Smoking cessation in patients with respiratory disease: existing treatments and future directions

Lancet Respir Med. 2013 May;1(3):241-50. doi: 10.1016/S2213-2600(13)70063-8. Epub 2013 May 3.


Tobacco use is a leading cause of preventable death worldwide. Respiratory diseases, including chronic obstructive pulmonary disease (COPD) and lung cancer, account for a large proportion of tobacco-related deaths. Smoking cessation benefits almost all smokers, irrespective of the age at which they quit, making smoking cessation a core component of prevention and treatment of respiratory diseases. Evidence shows that psychosocial counselling and pharmacotherapy are effective smoking cessation methods and are most effective when used together. The first-line drugs licensed to aid smoking cessation (nicotine replacement therapy, bupropion, and varenicline) are effective in patients with COPD. Efforts are underway to improve the efficacy of existing treatments and increase the proportion of smokers who try to quit, and who use treatment when doing so. However, existing smoking cessation counselling and drugs are among the most cost-effective clinical preventive services available. Incorporation of such treatment into routine clinical practice is essential for provision of high-quality care to all patients, especially those with respiratory disease.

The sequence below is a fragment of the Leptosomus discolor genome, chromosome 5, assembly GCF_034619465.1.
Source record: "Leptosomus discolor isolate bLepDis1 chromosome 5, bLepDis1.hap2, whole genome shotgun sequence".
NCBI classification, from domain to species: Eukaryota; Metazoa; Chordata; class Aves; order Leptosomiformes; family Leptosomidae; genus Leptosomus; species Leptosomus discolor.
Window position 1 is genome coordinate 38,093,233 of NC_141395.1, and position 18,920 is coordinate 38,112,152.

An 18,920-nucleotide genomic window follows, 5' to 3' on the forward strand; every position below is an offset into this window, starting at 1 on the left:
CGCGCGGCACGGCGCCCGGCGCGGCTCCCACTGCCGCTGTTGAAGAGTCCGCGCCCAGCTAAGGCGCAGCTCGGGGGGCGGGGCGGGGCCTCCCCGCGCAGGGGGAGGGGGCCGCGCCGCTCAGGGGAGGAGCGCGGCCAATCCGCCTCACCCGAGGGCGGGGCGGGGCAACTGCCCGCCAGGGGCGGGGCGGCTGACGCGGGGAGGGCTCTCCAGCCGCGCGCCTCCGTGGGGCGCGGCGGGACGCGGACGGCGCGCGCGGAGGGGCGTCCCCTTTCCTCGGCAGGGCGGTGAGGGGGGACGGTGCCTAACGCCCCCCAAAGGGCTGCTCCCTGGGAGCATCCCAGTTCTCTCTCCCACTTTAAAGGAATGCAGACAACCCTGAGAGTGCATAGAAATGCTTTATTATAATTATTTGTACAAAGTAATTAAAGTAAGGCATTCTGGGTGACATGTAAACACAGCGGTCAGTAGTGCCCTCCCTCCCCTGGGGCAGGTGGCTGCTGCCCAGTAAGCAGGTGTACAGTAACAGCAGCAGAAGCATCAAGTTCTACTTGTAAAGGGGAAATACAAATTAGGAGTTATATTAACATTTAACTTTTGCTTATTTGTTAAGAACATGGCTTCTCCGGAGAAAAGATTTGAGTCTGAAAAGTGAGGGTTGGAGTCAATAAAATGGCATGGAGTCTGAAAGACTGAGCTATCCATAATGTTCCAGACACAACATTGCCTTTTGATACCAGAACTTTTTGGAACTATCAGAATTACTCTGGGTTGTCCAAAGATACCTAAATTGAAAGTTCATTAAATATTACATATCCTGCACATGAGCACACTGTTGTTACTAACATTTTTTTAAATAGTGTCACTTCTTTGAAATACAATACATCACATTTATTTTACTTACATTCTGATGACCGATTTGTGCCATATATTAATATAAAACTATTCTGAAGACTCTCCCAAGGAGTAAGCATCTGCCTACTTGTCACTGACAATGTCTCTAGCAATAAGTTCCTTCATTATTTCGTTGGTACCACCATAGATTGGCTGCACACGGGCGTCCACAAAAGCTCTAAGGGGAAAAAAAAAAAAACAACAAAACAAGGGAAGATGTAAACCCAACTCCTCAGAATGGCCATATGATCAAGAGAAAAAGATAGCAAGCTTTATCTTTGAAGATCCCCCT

Publication types

  • Review

MeSH terms

  • Cause of Death
  • Cost-Benefit Analysis
  • Directive Counseling / methods
  • Humans
  • Preventive Health Services / organization & administration
  • Psychotherapy, Group / methods
  • Respiratory Tract Diseases* / etiology
  • Respiratory Tract Diseases* / mortality
  • Respiratory Tract Diseases* / prevention & control
  • Smoking Cessation* / economics
  • Smoking Cessation* / methods
  • Smoking Cessation* / psychology
  • Smoking Prevention
  • Smoking* / adverse effects
  • Social Support
  • Tobacco Use Cessation Devices / classification*
  • Treatment Outcome